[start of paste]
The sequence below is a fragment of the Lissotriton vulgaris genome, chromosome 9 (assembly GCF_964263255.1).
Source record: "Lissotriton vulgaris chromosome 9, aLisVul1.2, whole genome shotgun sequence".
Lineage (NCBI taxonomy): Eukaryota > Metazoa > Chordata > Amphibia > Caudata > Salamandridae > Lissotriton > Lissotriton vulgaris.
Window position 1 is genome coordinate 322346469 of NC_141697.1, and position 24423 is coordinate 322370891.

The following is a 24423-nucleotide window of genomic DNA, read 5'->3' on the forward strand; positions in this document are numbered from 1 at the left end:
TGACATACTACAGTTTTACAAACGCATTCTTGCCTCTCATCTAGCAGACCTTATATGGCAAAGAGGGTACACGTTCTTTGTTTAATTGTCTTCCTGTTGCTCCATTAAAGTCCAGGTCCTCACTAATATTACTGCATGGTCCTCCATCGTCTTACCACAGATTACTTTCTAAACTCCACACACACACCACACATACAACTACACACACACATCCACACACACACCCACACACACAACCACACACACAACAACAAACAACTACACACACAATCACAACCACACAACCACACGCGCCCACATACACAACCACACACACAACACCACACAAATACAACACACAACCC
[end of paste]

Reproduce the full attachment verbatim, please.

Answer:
The sequence below is a fragment of the Lissotriton vulgaris genome, chromosome 9 (assembly GCF_964263255.1).
Source record: "Lissotriton vulgaris chromosome 9, aLisVul1.2, whole genome shotgun sequence".
Lineage (NCBI taxonomy): Eukaryota > Metazoa > Chordata > Amphibia > Caudata > Salamandridae > Lissotriton > Lissotriton vulgaris.
Window position 1 is genome coordinate 322346469 of NC_141697.1, and position 24423 is coordinate 322370891.

The following is a 24423-nucleotide window of genomic DNA, read 5'->3' on the forward strand; positions in this document are numbered from 1 at the left end:
TGACATACTACAGTTTTACAAACGCATTCTTGCCTCTCATCTAGCAGACCTTATATGGCAAAGAGGGTACACGTTCTTTGTTTAATTGTCTTCCTGTTGCTCCATTAAAGTCCAGGTCCTCACTAATATTACTGCATGGTCCTCCATCGTCTTACCACAGATTACTTTCTAAACTCCACACACACACCACACATACAACTACACACACACATCCACACACACACCCACACACACAACCACACACACAACAACAAACAACTACACACACAATCACAACCACACAACCACACGCGCCCACATACACAACCACACACACAACACCACACAAATACAACACACAACCC